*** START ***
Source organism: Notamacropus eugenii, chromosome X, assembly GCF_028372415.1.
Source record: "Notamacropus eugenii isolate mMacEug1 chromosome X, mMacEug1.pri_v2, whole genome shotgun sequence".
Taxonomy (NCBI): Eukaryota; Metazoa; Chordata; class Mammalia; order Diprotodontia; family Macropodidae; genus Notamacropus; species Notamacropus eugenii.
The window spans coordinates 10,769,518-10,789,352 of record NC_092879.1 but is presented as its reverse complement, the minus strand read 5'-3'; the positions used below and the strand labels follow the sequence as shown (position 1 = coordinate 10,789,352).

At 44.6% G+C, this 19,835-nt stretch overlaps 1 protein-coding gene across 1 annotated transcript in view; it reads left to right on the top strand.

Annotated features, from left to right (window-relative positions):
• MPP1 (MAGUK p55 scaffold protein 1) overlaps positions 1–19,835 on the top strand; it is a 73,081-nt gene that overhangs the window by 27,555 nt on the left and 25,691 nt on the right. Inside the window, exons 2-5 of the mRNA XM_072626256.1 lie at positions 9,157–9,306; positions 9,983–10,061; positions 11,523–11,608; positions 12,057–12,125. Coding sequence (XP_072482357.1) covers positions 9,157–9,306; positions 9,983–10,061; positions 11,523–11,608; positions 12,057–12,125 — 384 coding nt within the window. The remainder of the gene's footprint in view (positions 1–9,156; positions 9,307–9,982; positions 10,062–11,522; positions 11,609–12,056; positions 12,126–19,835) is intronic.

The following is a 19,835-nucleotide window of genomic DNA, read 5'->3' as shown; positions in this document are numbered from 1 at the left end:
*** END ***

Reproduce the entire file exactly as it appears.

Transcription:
Source organism: Notamacropus eugenii, chromosome X, assembly GCF_028372415.1.
Source record: "Notamacropus eugenii isolate mMacEug1 chromosome X, mMacEug1.pri_v2, whole genome shotgun sequence".
Taxonomy (NCBI): Eukaryota; Metazoa; Chordata; class Mammalia; order Diprotodontia; family Macropodidae; genus Notamacropus; species Notamacropus eugenii.
The window spans coordinates 10,769,518-10,789,352 of record NC_092879.1 but is presented as its reverse complement, the minus strand read 5'-3'; the positions used below and the strand labels follow the sequence as shown (position 1 = coordinate 10,789,352).

At 44.6% G+C, this 19,835-nt stretch overlaps 1 protein-coding gene across 1 annotated transcript in view; it reads left to right on the top strand.

Annotated features, from left to right (window-relative positions):
• MPP1 (MAGUK p55 scaffold protein 1) overlaps positions 1–19,835 on the top strand; it is a 73,081-nt gene that overhangs the window by 27,555 nt on the left and 25,691 nt on the right. Inside the window, exons 2-5 of the mRNA XM_072626256.1 lie at positions 9,157–9,306; positions 9,983–10,061; positions 11,523–11,608; positions 12,057–12,125. Coding sequence (XP_072482357.1) covers positions 9,157–9,306; positions 9,983–10,061; positions 11,523–11,608; positions 12,057–12,125 — 384 coding nt within the window. The remainder of the gene's footprint in view (positions 1–9,156; positions 9,307–9,982; positions 10,062–11,522; positions 11,609–12,056; positions 12,126–19,835) is intronic.

The following is a 19,835-nucleotide window of genomic DNA, read 5'->3' as shown; positions in this document are numbered from 1 at the left end: